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Therapeutic Cloning

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Therapeutic Cloning

Therapeutic cloning is when a cloned embryo is formed by putting a nucleus from the patient’s cell into an egg without a nucleus. The cloned embryo then divides multiple times and forms into a sphere shape called a blastocyst (day 1-5). These embryonic stem cells are now visible and can be developed into any of the bodies 200+ tissue cells (day 5-7). After this stage the embryonic stem cells are removed and grown in a separate Petri dish. As they continue to divide, they create a line of stem cells. In future scientists hope to turn these stem cells, perfectly matched to the patient, into tissues.

There are many benefits that can come from therapeutic cloning. By taking healthy cells from a patient and creating clones they can be transplanted to replace or repair damaged or diseased organs. Treatments for diseases such as Alzheimer’s, Parkinson’s, Huntington’s, motornuerone disease and possible even spinal cord injuries could be treated and possibly even cured. Using these cell lines derived from individual patients mean customised blood, organs and tissues can be used to lift the burden of the disease. Another benefit of therapeutic cloning is that by using diseased cells and cloning them to develop new, more sophisticated drugs.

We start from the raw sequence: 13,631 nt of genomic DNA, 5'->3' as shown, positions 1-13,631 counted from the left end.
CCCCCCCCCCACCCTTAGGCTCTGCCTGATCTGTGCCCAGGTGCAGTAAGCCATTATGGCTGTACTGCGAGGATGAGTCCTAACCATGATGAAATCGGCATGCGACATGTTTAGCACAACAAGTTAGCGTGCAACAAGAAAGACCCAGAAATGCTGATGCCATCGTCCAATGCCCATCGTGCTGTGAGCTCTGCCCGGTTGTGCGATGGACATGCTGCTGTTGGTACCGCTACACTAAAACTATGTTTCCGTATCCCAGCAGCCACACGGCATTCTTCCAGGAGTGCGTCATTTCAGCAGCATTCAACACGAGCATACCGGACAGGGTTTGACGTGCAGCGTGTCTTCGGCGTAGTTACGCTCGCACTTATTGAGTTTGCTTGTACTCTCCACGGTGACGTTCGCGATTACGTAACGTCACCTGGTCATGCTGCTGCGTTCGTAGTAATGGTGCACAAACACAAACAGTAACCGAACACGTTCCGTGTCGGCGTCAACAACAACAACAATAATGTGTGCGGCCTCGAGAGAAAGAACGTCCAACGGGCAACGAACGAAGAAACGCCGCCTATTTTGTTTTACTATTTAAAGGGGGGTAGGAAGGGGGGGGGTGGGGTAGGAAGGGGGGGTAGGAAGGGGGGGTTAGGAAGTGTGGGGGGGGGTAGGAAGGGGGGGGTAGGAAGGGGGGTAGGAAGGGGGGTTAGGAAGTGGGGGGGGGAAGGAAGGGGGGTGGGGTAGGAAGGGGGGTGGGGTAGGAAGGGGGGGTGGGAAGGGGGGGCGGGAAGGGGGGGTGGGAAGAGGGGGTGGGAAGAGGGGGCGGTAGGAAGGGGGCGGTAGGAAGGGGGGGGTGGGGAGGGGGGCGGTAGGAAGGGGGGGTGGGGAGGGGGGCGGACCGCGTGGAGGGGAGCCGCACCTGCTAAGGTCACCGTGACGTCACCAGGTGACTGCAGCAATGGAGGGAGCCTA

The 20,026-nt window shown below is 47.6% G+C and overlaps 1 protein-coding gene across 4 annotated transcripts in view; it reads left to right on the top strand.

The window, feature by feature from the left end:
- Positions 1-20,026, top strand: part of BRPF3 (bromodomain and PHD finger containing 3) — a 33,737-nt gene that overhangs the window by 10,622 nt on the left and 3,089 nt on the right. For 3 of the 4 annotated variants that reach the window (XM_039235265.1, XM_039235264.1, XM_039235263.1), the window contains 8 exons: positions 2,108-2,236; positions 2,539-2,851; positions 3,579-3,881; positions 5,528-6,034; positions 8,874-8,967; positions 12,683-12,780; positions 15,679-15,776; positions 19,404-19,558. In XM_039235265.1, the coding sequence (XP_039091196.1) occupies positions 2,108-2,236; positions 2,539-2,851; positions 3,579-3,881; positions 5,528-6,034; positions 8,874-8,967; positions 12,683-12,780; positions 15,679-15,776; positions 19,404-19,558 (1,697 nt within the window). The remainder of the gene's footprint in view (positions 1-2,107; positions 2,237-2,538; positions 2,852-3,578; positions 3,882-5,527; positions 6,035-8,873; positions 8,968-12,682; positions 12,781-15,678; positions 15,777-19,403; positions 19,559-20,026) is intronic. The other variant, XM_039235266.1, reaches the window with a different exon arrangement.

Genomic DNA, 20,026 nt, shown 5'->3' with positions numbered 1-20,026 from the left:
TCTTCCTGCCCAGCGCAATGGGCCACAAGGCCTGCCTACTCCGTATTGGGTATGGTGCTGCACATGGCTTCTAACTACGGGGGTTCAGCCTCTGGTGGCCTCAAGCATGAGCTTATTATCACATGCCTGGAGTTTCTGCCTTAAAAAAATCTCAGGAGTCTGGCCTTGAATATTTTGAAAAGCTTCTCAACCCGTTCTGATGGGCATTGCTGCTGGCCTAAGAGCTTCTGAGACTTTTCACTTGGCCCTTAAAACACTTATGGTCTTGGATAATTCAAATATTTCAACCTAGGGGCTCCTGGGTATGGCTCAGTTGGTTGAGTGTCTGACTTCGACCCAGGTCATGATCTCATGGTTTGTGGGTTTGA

A couple of major issues have resulted after therapeutic cloning has been proposed. Many argue that by putting a nucleus into an unfertilised egg that an embryo is created. This embryo is then destroyed within a week or two after the cells are extracted.

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